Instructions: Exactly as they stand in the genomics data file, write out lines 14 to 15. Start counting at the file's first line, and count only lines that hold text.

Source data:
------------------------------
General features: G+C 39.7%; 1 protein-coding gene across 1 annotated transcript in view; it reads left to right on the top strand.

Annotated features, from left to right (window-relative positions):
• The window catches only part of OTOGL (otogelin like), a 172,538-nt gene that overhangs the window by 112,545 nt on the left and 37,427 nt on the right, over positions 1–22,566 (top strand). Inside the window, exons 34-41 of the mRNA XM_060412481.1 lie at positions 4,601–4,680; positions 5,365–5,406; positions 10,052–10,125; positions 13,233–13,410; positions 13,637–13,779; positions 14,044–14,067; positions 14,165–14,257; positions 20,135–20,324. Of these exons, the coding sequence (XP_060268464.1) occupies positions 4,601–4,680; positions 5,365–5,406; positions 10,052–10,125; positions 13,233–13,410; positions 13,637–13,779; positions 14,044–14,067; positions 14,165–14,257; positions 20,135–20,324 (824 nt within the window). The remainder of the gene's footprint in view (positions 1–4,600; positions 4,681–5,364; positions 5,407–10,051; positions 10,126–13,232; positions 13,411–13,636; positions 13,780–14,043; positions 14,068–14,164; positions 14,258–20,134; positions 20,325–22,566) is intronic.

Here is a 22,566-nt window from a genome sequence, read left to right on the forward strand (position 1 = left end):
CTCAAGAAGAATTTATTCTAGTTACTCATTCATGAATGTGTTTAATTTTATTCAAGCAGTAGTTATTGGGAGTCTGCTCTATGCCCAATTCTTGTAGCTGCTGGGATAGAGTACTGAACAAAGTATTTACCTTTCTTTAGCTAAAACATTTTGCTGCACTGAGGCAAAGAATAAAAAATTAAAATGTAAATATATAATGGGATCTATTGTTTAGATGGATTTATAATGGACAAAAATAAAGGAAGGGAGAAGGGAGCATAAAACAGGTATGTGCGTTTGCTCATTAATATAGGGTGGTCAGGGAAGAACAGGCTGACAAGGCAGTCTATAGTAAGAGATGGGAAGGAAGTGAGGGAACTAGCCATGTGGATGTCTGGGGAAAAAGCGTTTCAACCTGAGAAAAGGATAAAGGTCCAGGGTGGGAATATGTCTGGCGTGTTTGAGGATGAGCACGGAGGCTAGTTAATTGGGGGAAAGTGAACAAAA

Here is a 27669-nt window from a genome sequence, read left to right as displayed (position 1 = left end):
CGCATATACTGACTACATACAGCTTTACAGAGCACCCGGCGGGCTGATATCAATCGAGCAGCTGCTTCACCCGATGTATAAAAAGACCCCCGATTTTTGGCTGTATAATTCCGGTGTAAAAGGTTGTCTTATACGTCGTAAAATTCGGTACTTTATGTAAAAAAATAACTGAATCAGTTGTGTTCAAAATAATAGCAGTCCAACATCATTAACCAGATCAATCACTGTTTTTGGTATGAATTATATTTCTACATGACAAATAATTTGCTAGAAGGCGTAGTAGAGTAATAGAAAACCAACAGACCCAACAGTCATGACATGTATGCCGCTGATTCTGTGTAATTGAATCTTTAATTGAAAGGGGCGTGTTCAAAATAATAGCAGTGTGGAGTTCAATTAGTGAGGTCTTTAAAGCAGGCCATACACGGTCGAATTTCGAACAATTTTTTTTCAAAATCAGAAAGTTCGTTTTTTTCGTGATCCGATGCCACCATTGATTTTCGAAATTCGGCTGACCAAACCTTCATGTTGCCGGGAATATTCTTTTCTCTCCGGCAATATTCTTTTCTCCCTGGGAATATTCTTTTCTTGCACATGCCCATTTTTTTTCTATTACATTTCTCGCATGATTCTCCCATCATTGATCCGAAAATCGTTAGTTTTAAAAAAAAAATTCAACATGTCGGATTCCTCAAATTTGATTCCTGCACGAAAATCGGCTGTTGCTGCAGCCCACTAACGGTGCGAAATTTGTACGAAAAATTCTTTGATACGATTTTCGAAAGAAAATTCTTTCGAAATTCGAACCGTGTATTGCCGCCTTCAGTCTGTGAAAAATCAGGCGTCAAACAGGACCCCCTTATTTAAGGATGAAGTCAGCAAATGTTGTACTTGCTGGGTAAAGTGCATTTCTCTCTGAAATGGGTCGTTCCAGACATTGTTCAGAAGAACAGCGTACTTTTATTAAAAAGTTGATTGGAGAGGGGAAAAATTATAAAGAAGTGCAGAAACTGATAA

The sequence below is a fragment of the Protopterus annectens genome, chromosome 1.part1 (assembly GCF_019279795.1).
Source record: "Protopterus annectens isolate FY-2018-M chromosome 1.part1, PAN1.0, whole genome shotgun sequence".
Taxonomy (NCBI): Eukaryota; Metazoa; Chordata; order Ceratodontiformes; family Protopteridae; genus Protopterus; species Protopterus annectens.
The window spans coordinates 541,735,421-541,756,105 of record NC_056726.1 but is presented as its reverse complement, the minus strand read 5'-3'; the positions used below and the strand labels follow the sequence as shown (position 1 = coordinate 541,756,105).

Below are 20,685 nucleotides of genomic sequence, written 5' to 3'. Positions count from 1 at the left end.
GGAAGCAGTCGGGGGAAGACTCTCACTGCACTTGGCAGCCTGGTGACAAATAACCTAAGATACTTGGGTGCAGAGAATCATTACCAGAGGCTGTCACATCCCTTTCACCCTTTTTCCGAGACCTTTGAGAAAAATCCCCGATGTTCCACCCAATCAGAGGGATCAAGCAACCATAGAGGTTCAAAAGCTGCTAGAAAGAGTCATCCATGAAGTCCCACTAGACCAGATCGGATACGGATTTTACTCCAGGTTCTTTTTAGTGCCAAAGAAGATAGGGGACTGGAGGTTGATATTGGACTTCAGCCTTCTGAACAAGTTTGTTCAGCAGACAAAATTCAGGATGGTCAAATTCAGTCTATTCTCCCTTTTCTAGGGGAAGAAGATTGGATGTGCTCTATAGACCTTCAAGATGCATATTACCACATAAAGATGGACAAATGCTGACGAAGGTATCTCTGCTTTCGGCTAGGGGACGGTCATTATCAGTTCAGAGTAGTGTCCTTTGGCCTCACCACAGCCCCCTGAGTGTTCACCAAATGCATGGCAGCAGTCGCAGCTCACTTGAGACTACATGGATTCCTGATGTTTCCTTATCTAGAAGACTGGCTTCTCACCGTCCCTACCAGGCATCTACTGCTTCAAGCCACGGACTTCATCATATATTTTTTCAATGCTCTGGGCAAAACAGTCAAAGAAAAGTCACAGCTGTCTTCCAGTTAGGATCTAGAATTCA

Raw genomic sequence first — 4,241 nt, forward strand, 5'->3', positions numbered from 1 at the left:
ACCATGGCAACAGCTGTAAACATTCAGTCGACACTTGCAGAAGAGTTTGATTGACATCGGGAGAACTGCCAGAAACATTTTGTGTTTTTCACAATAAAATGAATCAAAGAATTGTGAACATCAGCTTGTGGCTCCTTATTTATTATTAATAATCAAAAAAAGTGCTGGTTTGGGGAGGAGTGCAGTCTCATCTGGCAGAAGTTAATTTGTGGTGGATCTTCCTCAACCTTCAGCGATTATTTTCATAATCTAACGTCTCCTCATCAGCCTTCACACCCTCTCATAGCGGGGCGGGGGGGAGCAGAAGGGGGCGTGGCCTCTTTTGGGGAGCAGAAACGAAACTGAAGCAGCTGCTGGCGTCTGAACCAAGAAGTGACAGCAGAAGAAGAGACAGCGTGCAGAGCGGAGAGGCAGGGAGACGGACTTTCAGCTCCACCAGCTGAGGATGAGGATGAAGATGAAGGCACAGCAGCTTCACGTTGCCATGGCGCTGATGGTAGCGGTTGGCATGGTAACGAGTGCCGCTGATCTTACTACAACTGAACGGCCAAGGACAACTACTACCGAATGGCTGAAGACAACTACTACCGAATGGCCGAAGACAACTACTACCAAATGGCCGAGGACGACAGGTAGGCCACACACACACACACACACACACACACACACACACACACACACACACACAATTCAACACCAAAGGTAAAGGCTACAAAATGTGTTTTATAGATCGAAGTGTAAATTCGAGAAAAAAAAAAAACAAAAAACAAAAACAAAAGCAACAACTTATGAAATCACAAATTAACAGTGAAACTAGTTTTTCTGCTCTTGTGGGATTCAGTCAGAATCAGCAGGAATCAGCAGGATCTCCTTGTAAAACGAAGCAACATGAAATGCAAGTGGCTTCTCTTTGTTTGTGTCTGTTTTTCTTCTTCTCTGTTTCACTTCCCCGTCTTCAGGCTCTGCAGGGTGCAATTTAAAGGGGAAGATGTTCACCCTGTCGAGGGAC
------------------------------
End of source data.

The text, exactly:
Raw genomic sequence first — 4,241 nt, forward strand, 5'->3', positions numbered from 1 at the left:
ACCATGGCAACAGCTGTAAACATTCAGTCGACACTTGCAGAAGAGTTTGATTGACATCGGGAGAACTGCCAGAAACATTTTGTGTTTTTCACAATAAAATGAATCAAAGAATTGTGAACATCAGCTTGTGGCTCCTTATTTATTATTAATAATCAAAAAAAGTGCTGGTTTGGGGAGGAGTGCAGTCTCATCTGGCAGAAGTTAATTTGTGGTGGATCTTCCTCAACCTTCAGCGATTATTTTCATAATCTAACGTCTCCTCATCAGCCTTCACACCCTCTCATAGCGGGGCGGGGGGGAGCAGAAGGGGGCGTGGCCTCTTTTGGGGAGCAGAAACGAAACTGAAGCAGCTGCTGGCGTCTGAACCAAGAAGTGACAGCAGAAGAAGAGACAGCGTGCAGAGCGGAGAGGCAGGGAGACGGACTTTCAGCTCCACCAGCTGAGGATGAGGATGAAGATGAAGGCACAGCAGCTTCACGTTGCCATGGCGCTGATGGTAGCGGTTGGCATGGTAACGAGTGCCGCTGATCTTACTACAACTGAACGGCCAAGGACAACTACTACCGAATGGCTGAAGACAACTACTACCGAATGGCCGAAGACAACTACTACCAAATGGCCGAGGACGACAGGTAGGCCACACACACACACACACACACACACACACACACACACACACACACACACAATTCAACACCAAAGGTAAAGGCTACAAAATGTGTTTTATAGATCGAAGTGTAAATTCGAGAAAAAAAAAAAACAAAAAACAAAAACAAAAGCAACAACTTATGAAATCACAAATTAACAGTGAAACTAGTTTTTCTGCTCTTGTGGGATTCAGTCAGAATCAGCAGGAATCAGCAGGATCTCCTTGTAAAACGAAGCAACATGAAATGCAAGTGGCTTCTCTTTGTTTGTGTCTGTTTTTCTTCTTCTCTGTTTCACTTCCCCGTCTTCAGGCTCTGCAGGGTGCAATTTAAAGGGGAAGATGTTCACCCTGTCGAGGGAC